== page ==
Feminism, Social Movements and the Globalisation of Democracy

Research output: ThesisDoctoral Thesis

Abstract

This thesis explores the relationship between social movements and democracy in social and political thought. It does so in the context of arguments about the exclusions and mobilisations generated by gender hierarchies and the impact of globalisation. Two interrelated questions are considered: what is the role and significance of social movements in democracy according to social and political theorists? Conversely, in what ways do social movements disrupt the assumptions of social and political theorists and point towards alternative understandings and practices of democracy?

These questions structure an examination of longstanding 'modernist' traditions of thought, 'new times' postmarxist and postmodernist innovations, and recent efforts to devise global normative theoretical frameworks. Most of these are shown to rely on reductive understandings of the movement form and simplistic assessments of the impacts of movements on democracy. Their prescriptions for democracy are correspondingly limited. Further, gendered marginalisations remain largely unchallenged.

More satisfactory answers emerge from a discussion of feminist theory and practices. The thesis examines feminist democratic theory, which aims to construct a more woman-friendly polity, before turning to debates about the democratisation of the feminist movement itself. Particular attention is paid to black and third world feminist contributions to the latter and their accompanying arguments about the operations of power, the scope of democracy, the nature of political agency and the possibility of change. The thesis sketches out the ways in which such arguments are increasingly being worked out on a global scale as feminists grapple with the implications of globalisation for movement organisation. This process, it is concluded, points toward the possibility of a global democratic framework which has social movements at its heart.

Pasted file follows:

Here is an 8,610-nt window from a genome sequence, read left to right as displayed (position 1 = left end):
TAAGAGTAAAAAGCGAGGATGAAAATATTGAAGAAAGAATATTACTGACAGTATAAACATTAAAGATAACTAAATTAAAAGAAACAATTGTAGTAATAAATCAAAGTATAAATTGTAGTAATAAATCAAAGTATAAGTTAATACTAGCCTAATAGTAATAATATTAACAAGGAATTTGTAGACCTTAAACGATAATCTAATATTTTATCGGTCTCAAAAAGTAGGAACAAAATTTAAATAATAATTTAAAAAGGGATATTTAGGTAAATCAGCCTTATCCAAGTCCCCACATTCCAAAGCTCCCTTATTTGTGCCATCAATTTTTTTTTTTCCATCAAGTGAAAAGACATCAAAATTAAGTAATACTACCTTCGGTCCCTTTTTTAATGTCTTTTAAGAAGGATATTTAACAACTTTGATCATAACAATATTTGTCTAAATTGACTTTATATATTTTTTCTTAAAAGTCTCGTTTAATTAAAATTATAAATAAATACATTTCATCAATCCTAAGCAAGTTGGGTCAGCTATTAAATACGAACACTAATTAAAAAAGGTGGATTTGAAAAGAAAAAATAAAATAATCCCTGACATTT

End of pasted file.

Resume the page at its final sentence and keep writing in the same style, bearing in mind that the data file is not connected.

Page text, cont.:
LanguageEnglish
Awarding Institution
  • University of Sussex
Supervisors/Advisors
  • Shaw, Martin, Supervisor, External person
Place of PublicationBrighton
Publication statusUnpublished - 2000

Fingerprint

Social Movements
feminism
globalization
democracy
Third World
democratization
mobilization
medication
exclusion
innovation
examination
gender

Keywords

  • social movements
  • feminism
  • feminist democratic theory
  • global democratic framework

Cite this

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title = "Feminism, Social Movements and the Globalisation of Democracy",